Rabbi Steven Z. Leder sent the following to his congregants at Wilshire Boulevard Temple.
Our hearts ache and our minds are confused by the violence in Gaza and Israel and the apparent rise in European anti-Semitism. Some have asked what I am thinking and what our Temple is doing about the situation in Israel, Gaza, and Europe.
Let us begin with what we cannot do.
1. We cannot demilitarize Hamas. Hamas has marginalized moderates in Gaza and therefore it is hard to imagine how real peace can be achieved without the demilitarization of Hamas. Demilitarizing Hamas requires cooperation between the world’s superpowers and the Arab powers. Former Obama advisor Dennis Ross correctly points out, “The long-range rockets came from Iran, the know-how to build the rockets came from Iran.” Which means, according to Jennifer Rubin of the Washington Post, “If Iran is intent on continuing this behavior, the United States must engage not only at the bargaining table but also in the region, on the ground. This means supporting allies against Iranian terrorist groups and subterfuge, working to ensure Iran does not dominate Iraq, and getting Iran’s junior partner, Bashar al-Assad, out of Syria without turning the place over to ISIS.” We as individuals and as a congregation cannot do this.
2. We cannot prescribe peace: We do not live in Israel. For Jewish leaders in America to opine about what Israel ought or ought not to do about Hamas is wrong. These decisions must be left to Israel, where currently 95% of the population supports the government’s actions in Gaza. Decisions are up to those whose lives are at risk every day, not us. Our rallies, prayers, and sound bites will not bring peace. Peace is the result of hard work and painful compromises. Only Israelis, through their democratically elected government, can make the difficult decisions necessary for peace.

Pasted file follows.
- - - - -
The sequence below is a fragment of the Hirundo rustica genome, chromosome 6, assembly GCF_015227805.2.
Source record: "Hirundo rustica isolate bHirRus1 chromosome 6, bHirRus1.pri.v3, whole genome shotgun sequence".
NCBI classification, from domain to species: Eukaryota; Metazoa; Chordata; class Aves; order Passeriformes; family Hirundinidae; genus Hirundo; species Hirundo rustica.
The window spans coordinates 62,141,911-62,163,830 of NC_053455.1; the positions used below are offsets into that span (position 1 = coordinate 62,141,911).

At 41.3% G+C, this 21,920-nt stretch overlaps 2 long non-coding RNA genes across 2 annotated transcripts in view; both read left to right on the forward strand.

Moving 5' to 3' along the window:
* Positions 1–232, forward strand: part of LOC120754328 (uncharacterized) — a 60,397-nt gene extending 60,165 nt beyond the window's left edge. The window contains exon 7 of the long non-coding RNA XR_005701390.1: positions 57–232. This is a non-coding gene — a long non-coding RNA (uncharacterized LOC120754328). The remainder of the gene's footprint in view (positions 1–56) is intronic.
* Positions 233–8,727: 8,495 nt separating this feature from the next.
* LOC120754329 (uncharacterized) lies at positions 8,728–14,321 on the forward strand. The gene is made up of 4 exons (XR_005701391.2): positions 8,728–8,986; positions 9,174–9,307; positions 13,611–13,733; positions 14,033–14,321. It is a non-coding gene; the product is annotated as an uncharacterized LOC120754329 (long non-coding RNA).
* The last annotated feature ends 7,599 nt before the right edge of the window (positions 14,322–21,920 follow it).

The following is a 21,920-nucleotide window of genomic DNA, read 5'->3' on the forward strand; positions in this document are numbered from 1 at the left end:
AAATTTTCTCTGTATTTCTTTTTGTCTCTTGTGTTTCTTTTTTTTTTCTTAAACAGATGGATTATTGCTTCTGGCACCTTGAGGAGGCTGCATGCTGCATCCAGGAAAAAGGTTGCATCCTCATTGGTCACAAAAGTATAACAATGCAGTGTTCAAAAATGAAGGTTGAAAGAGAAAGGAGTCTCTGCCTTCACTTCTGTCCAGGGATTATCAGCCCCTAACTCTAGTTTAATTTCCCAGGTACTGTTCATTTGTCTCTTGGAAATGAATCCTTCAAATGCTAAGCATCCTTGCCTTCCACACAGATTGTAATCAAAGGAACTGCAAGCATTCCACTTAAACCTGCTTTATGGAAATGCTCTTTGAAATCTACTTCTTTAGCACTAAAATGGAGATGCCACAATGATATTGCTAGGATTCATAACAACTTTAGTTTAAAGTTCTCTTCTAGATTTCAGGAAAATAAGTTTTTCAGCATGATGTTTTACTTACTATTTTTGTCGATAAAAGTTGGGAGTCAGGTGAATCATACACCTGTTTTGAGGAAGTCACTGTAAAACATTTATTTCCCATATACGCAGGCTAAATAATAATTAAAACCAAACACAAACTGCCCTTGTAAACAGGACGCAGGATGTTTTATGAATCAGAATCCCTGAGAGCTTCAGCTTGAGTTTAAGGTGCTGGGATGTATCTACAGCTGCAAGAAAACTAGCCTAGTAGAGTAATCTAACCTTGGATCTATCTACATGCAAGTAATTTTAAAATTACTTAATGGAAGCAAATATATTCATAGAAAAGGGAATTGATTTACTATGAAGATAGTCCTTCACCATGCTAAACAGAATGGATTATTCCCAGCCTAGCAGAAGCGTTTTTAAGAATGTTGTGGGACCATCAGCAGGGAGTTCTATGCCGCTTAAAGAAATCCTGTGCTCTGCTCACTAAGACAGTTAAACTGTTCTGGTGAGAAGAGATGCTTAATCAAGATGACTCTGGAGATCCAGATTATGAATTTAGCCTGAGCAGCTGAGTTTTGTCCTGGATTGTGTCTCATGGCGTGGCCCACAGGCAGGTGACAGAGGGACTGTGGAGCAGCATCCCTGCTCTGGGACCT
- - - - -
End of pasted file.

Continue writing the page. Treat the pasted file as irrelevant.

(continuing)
3. We cannot end European anti-Semitism: Anti-Semitism in Europe is the oldest of stories, yet European and American anti-Semitism do not rule the day. Anti-Semitism continues to be rejected as a serious political ideology by the U.S. and every government in Europe and hate crimes remain just that—crimes. We must call attention to these crimes and demand their prosecution but let us not be paralyzed or defined by an anti-Semitism that has existed for more than 18 centuries in Europe.
What we can do:
1. We can write, call, and email to say thank you to the United States. The real victims are the innocent dead and wounded Palestinians and Israelis who want merely to live in peace and security. Without the Iron Dome, for which we owe our country an inestimable debt of gratitude, there would have been many hundreds, if not thousands, more Israeli victims. It is time to email, call, and write to our elected representatives in the House and Senate as well as to the President, who encouragingly stated: “I have no sympathy for Hamas.” Write to them and thank them for standing by Israel during this recent crisis. Thank them for helping to fund the Iron Dome, which saved so many Jewish lives. American Jews cannot say thank you enough to the U.S. for what it has meant not only to us but to our brothers and sisters in Israel. You can use this link to find the contact information for your representatives in Congress. For specific information about various legislative issues before Congress affecting Israel, please go to: www.aipac.org.